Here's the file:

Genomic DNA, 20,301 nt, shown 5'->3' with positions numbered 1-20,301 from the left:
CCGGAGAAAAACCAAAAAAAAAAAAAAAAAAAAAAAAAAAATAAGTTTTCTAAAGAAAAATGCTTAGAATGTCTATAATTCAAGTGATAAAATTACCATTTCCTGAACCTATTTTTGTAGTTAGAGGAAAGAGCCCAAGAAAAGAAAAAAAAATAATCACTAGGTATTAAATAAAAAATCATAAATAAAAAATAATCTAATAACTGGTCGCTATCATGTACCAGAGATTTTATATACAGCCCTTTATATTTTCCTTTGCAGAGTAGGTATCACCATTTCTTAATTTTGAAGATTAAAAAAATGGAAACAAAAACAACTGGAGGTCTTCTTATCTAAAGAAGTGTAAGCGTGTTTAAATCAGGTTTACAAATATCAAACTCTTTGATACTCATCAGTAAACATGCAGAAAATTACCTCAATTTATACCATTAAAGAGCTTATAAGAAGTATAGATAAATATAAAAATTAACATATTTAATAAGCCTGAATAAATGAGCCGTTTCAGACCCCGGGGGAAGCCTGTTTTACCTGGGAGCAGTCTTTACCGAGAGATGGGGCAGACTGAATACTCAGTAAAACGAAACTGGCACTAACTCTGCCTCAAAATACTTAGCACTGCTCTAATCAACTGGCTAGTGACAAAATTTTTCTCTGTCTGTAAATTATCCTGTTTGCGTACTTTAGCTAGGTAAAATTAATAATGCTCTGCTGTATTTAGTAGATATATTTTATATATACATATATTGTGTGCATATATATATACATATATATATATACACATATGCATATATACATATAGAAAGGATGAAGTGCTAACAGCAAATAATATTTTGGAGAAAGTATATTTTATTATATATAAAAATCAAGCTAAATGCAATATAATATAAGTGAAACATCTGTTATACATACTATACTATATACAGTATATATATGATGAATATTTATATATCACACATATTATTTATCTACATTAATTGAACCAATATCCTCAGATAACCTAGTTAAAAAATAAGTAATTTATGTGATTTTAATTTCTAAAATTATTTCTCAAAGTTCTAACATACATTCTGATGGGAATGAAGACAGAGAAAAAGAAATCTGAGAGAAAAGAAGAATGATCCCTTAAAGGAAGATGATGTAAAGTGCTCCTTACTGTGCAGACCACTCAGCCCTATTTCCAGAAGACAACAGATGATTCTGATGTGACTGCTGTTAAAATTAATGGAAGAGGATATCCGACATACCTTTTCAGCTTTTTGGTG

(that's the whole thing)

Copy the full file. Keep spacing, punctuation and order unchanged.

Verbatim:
Genomic DNA, 20,301 nt, shown 5'->3' with positions numbered 1-20,301 from the left:
CCGGAGAAAAACCAAAAAAAAAAAAAAAAAAAAAAAAAAAATAAGTTTTCTAAAGAAAAATGCTTAGAATGTCTATAATTCAAGTGATAAAATTACCATTTCCTGAACCTATTTTTGTAGTTAGAGGAAAGAGCCCAAGAAAAGAAAAAAAAATAATCACTAGGTATTAAATAAAAAATCATAAATAAAAAATAATCTAATAACTGGTCGCTATCATGTACCAGAGATTTTATATACAGCCCTTTATATTTTCCTTTGCAGAGTAGGTATCACCATTTCTTAATTTTGAAGATTAAAAAAATGGAAACAAAAACAACTGGAGGTCTTCTTATCTAAAGAAGTGTAAGCGTGTTTAAATCAGGTTTACAAATATCAAACTCTTTGATACTCATCAGTAAACATGCAGAAAATTACCTCAATTTATACCATTAAAGAGCTTATAAGAAGTATAGATAAATATAAAAATTAACATATTTAATAAGCCTGAATAAATGAGCCGTTTCAGACCCCGGGGGAAGCCTGTTTTACCTGGGAGCAGTCTTTACCGAGAGATGGGGCAGACTGAATACTCAGTAAAACGAAACTGGCACTAACTCTGCCTCAAAATACTTAGCACTGCTCTAATCAACTGGCTAGTGACAAAATTTTTCTCTGTCTGTAAATTATCCTGTTTGCGTACTTTAGCTAGGTAAAATTAATAATGCTCTGCTGTATTTAGTAGATATATTTTATATATACATATATTGTGTGCATATATATATACATATATATATATACACATATGCATATATACATATAGAAAGGATGAAGTGCTAACAGCAAATAATATTTTGGAGAAAGTATATTTTATTATATATAAAAATCAAGCTAAATGCAATATAATATAAGTGAAACATCTGTTATACATACTATACTATATACAGTATATATATGATGAATATTTATATATCACACATATTATTTATCTACATTAATTGAACCAATATCCTCAGATAACCTAGTTAAAAAATAAGTAATTTATGTGATTTTAATTTCTAAAATTATTTCTCAAAGTTCTAACATACATTCTGATGGGAATGAAGACAGAGAAAAAGAAATCTGAGAGAAAAGAAGAATGATCCCTTAAAGGAAGATGATGTAAAGTGCTCCTTACTGTGCAGACCACTCAGCCCTATTTCCAGAAGACAACAGATGATTCTGATGTGACTGCTGTTAAAATTAATGGAAGAGGATATCCGACATACCTTTTCAGCTTTTTGGTG